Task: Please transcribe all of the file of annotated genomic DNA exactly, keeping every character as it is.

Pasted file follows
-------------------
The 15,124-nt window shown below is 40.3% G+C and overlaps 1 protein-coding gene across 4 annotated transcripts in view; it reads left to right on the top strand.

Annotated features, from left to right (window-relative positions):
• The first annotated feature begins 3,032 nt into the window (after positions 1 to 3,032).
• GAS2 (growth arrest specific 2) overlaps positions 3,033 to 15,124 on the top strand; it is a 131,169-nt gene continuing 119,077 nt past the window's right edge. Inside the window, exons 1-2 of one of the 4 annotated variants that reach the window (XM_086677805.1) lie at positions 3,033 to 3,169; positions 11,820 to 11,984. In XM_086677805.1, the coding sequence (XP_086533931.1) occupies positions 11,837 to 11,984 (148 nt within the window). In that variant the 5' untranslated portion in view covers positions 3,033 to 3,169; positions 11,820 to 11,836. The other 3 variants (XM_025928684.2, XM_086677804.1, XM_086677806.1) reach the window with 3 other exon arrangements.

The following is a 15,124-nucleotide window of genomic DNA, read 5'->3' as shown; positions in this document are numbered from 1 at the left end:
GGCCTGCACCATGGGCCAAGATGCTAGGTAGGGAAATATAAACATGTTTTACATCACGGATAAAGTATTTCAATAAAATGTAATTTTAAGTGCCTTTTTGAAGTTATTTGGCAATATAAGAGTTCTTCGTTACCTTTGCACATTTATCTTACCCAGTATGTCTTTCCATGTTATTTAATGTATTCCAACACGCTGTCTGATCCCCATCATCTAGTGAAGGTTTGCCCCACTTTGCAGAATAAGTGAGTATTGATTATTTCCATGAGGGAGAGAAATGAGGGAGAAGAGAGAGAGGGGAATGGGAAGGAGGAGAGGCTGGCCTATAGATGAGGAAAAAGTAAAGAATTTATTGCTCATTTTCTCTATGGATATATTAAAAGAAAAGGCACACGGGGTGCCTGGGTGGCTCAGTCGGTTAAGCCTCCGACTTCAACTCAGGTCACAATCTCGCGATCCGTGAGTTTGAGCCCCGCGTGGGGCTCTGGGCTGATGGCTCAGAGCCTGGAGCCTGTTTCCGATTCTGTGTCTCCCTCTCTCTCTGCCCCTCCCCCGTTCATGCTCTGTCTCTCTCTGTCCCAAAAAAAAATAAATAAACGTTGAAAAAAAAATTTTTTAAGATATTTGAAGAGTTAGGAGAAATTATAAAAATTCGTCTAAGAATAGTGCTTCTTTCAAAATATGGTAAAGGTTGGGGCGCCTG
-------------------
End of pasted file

The 15,124-nt window shown below is 40.3% G+C and overlaps 1 protein-coding gene across 4 annotated transcripts in view; it reads left to right on the top strand.

Annotated features, from left to right (window-relative positions):
• The first annotated feature begins 3,032 nt into the window (after positions 1 to 3,032).
• GAS2 (growth arrest specific 2) overlaps positions 3,033 to 15,124 on the top strand; it is a 131,169-nt gene continuing 119,077 nt past the window's right edge. Inside the window, exons 1-2 of one of the 4 annotated variants that reach the window (XM_086677805.1) lie at positions 3,033 to 3,169; positions 11,820 to 11,984. In XM_086677805.1, the coding sequence (XP_086533931.1) occupies positions 11,837 to 11,984 (148 nt within the window). In that variant the 5' untranslated portion in view covers positions 3,033 to 3,169; positions 11,820 to 11,836. The other 3 variants (XM_025928684.2, XM_086677804.1, XM_086677806.1) reach the window with 3 other exon arrangements.

The following is a 15,124-nucleotide window of genomic DNA, read 5'->3' as shown; positions in this document are numbered from 1 at the left end:
GGCCTGCACCATGGGCCAAGATGCTAGGTAGGGAAATATAAACATGTTTTACATCACGGATAAAGTATTTCAATAAAATGTAATTTTAAGTGCCTTTTTGAAGTTATTTGGCAATATAAGAGTTCTTCGTTACCTTTGCACATTTATCTTACCCAGTATGTCTTTCCATGTTATTTAATGTATTCCAACACGCTGTCTGATCCCCATCATCTAGTGAAGGTTTGCCCCACTTTGCAGAATAAGTGAGTATTGATTATTTCCATGAGGGAGAGAAATGAGGGAGAAGAGAGAGAGGGGAATGGGAAGGAGGAGAGGCTGGCCTATAGATGAGGAAAAAGTAAAGAATTTATTGCTCATTTTCTCTATGGATATATTAAAAGAAAAGGCACACGGGGTGCCTGGGTGGCTCAGTCGGTTAAGCCTCCGACTTCAACTCAGGTCACAATCTCGCGATCCGTGAGTTTGAGCCCCGCGTGGGGCTCTGGGCTGATGGCTCAGAGCCTGGAGCCTGTTTCCGATTCTGTGTCTCCCTCTCTCTCTGCCCCTCCCCCGTTCATGCTCTGTCTCTCTCTGTCCCAAAAAAAAATAAATAAACGTTGAAAAAAAAATTTTTTAAGATATTTGAAGAGTTAGGAGAAATTATAAAAATTCGTCTAAGAATAGTGCTTCTTTCAAAATATGGTAAAGGTTGGGGCGCCTG